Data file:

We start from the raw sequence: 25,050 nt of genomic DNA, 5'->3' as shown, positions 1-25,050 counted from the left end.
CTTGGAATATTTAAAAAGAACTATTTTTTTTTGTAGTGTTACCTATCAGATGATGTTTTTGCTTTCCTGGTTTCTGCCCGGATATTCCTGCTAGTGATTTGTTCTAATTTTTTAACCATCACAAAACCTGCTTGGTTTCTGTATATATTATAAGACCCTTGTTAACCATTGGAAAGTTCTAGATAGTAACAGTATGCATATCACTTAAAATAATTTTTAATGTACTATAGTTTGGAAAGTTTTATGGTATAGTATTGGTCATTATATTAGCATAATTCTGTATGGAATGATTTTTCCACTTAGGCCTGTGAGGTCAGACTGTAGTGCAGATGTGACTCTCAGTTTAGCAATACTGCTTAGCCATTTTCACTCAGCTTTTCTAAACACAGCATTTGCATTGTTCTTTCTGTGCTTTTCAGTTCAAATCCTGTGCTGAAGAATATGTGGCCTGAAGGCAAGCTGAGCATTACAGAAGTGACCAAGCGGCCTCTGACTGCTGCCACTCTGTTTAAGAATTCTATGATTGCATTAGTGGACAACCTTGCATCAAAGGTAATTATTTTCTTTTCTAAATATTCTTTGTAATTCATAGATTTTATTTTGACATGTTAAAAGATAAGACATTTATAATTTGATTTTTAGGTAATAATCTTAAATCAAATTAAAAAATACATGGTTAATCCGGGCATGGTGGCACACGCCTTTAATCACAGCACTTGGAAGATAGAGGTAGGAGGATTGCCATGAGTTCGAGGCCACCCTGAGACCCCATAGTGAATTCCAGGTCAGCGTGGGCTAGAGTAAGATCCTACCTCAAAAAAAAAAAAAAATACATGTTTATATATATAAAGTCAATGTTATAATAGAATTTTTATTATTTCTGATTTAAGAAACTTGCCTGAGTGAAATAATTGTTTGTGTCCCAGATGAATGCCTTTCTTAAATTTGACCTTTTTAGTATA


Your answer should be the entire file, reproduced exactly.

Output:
We start from the raw sequence: 25,050 nt of genomic DNA, 5'->3' as shown, positions 1-25,050 counted from the left end.
CTTGGAATATTTAAAAAGAACTATTTTTTTTTGTAGTGTTACCTATCAGATGATGTTTTTGCTTTCCTGGTTTCTGCCCGGATATTCCTGCTAGTGATTTGTTCTAATTTTTTAACCATCACAAAACCTGCTTGGTTTCTGTATATATTATAAGACCCTTGTTAACCATTGGAAAGTTCTAGATAGTAACAGTATGCATATCACTTAAAATAATTTTTAATGTACTATAGTTTGGAAAGTTTTATGGTATAGTATTGGTCATTATATTAGCATAATTCTGTATGGAATGATTTTTCCACTTAGGCCTGTGAGGTCAGACTGTAGTGCAGATGTGACTCTCAGTTTAGCAATACTGCTTAGCCATTTTCACTCAGCTTTTCTAAACACAGCATTTGCATTGTTCTTTCTGTGCTTTTCAGTTCAAATCCTGTGCTGAAGAATATGTGGCCTGAAGGCAAGCTGAGCATTACAGAAGTGACCAAGCGGCCTCTGACTGCTGCCACTCTGTTTAAGAATTCTATGATTGCATTAGTGGACAACCTTGCATCAAAGGTAATTATTTTCTTTTCTAAATATTCTTTGTAATTCATAGATTTTATTTTGACATGTTAAAAGATAAGACATTTATAATTTGATTTTTAGGTAATAATCTTAAATCAAATTAAAAAATACATGGTTAATCCGGGCATGGTGGCACACGCCTTTAATCACAGCACTTGGAAGATAGAGGTAGGAGGATTGCCATGAGTTCGAGGCCACCCTGAGACCCCATAGTGAATTCCAGGTCAGCGTGGGCTAGAGTAAGATCCTACCTCAAAAAAAAAAAAAAATACATGTTTATATATATAAAGTCAATGTTATAATAGAATTTTTATTATTTCTGATTTAAGAAACTTGCCTGAGTGAAATAATTGTTTGTGTCCCAGATGAATGCCTTTCTTAAATTTGACCTTTTTAGTATA